Martin Prado day-to-day with left knee contusion

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Braves outfielder Martin Prado was struck on the side of his left knee with a throw while attempting to steal second base on Tuesday night against the Marlins. He was still feeling it Wednesday.

Prado plays hurt often and typically tries to talk his way into the Braves’ batting order no matter what’s ailing him. But he gave no such fight on Wednesday afternoon, according to MLB.com beat writer Mark Bowman, and that was a strong enough signal to manager Fredi Gonzalez that the left fielder is still dealing with a good amount of discomfort.

“Usually, he’ll come in [to the manager’s office] and say I’m playing, I’m playing. But he didn’t come in today,” Gonzalez told Bowman. “With guys like that, that’s a pretty good indicator.”

Prado is hoping to fell well enough to play in Thursday’s series finale at Sun Life Stadium. The converted infielder is batting .277/.324/.438 this season with eight homers and 33 RBI in 279 plate appearances.

Rockies acquire Zac Rosscup from Cubs

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The Rockies announced a minor swap of relief pitchers on Monday evening. The Cubs sent lefty Zac Rosscup to the Rockies in exchange for right-hander Matt Carasiti.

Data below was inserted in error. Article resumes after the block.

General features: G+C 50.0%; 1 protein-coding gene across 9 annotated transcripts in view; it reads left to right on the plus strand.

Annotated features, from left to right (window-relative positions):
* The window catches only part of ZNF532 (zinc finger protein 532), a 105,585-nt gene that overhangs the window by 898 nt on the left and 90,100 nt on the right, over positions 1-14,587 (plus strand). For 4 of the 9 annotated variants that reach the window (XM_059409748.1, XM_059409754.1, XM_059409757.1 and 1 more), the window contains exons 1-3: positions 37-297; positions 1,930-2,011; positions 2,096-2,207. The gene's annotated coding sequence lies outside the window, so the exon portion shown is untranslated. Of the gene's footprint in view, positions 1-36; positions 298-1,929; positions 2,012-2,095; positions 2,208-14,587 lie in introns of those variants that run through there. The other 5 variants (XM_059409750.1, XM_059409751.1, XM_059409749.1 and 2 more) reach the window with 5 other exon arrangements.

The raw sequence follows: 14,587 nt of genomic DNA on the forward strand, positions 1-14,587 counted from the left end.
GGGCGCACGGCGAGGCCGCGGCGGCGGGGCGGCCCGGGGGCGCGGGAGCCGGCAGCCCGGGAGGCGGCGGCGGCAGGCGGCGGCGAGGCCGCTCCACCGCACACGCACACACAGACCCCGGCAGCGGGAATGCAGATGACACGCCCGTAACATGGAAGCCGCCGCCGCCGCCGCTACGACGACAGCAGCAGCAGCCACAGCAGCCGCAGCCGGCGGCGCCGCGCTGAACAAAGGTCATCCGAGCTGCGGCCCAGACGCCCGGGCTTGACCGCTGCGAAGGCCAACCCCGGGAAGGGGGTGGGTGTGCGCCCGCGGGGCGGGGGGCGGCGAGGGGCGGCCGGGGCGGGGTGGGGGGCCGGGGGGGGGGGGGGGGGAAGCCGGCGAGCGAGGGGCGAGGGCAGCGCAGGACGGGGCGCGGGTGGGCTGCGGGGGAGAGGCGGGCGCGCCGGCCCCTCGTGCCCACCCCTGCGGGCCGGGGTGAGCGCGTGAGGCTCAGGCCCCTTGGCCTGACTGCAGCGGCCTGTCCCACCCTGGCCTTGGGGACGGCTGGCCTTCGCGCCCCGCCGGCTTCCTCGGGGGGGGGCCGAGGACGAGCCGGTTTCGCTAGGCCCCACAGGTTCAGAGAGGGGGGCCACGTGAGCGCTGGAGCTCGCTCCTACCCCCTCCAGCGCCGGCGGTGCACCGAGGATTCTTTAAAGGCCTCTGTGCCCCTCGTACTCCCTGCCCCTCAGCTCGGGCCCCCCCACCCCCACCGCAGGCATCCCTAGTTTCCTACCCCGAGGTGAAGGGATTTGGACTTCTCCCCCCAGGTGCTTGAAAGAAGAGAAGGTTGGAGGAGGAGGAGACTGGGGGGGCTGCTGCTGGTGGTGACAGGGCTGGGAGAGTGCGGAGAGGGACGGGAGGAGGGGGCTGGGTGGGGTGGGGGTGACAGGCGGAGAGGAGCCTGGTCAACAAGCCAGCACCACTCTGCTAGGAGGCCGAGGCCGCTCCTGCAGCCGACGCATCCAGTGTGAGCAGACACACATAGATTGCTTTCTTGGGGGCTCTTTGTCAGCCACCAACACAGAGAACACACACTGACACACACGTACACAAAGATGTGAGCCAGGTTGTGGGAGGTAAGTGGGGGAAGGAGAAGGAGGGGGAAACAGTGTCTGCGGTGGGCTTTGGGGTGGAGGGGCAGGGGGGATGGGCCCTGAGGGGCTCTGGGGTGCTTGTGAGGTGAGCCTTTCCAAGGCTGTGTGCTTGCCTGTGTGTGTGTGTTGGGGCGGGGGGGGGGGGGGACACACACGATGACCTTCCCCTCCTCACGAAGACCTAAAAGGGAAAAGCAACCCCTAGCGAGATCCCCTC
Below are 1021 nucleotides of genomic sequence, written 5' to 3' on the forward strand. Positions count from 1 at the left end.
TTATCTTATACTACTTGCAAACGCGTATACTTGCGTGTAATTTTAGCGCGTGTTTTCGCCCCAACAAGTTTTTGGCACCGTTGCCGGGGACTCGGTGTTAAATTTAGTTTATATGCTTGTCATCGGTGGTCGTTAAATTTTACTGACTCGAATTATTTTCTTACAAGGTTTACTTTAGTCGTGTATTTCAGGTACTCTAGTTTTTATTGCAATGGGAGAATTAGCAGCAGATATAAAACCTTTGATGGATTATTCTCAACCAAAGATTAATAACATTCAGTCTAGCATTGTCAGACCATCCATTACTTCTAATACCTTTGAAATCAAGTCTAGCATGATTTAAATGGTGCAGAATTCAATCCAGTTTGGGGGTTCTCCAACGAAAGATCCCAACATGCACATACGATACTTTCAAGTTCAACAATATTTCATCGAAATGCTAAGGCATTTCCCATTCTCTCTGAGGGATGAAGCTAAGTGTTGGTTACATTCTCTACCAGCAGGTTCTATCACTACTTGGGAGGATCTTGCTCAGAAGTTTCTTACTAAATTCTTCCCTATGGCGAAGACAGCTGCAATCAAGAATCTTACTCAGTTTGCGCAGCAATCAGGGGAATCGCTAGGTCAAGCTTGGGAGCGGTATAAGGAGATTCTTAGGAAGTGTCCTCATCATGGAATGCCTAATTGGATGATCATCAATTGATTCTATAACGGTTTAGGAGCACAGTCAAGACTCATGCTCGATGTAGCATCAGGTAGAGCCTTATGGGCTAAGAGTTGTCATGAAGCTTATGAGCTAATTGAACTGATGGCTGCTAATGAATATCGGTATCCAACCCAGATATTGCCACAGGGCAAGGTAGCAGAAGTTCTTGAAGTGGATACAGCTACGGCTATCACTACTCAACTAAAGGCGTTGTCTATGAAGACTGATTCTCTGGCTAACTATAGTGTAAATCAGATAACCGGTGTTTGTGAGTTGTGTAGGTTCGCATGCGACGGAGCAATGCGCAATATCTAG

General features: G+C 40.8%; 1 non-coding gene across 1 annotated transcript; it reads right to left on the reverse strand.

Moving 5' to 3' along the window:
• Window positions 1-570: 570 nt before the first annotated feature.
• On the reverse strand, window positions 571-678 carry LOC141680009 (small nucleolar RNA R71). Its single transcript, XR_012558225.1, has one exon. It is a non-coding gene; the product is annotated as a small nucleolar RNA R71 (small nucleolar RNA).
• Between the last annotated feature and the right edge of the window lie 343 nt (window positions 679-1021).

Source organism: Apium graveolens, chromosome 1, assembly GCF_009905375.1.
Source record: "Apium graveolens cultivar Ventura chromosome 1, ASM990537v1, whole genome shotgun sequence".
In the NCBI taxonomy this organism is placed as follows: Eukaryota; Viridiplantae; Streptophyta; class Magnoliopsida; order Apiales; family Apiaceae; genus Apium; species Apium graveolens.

Rosscup, 29, was designated for assignment by the Cubs last Thursday. He spent only two-thirds of an inning in the majors this year and has a 5.32 career ERA across 47 1/3 innings. Rosscup has spent most of the season with Triple-A Iowa, posting a 2.60 ERA in 27 2/3 innings.

Carasiti, 25, spent 15 2/3 innings in the majors last year, putting up an ugly 9.19 ERA. With Triple-A Albuquerque this season, he compiled a 2.37 ERA and a 43/13 K/BB ratio in 30 1/3 innings.

U.S. Court of Appeals affirms ruling that the minor leagues are exempt from federal antitrust law

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The Associated Press reported that on Monday, the U.S. Court of Appeals for the 9th Circuit affirmed a district court ruling which holds that the minor leagues are exempt from federal antitrust law, just like the major leagues.

In 2015, four minor leaguers sued Major League Baseball, alleging that MLB violated antitrust laws with its hiring and employment policies. They accused MLB of “restrain[ing] horizontal competition between and among” franchises and “artificially and illegally depressing” the salaries of minor league players.

The U.S. Court of Appeals said the players failed to state an antitrust claim, as the Curt Flood Act of 1998 exempted Minor League Baseball explicitly from antitrust laws.

This case is separate from the Aaron Senne case in which Major League Baseball is accused of violating the Fair Labor Standards Act. That case was recertified as a class action lawsuit in March. In December, Major League Baseball established a political action committee (PAC), which came months after two members of Congress sought to change language in the FLSA so that minor league players could continue to be paid substandard wages.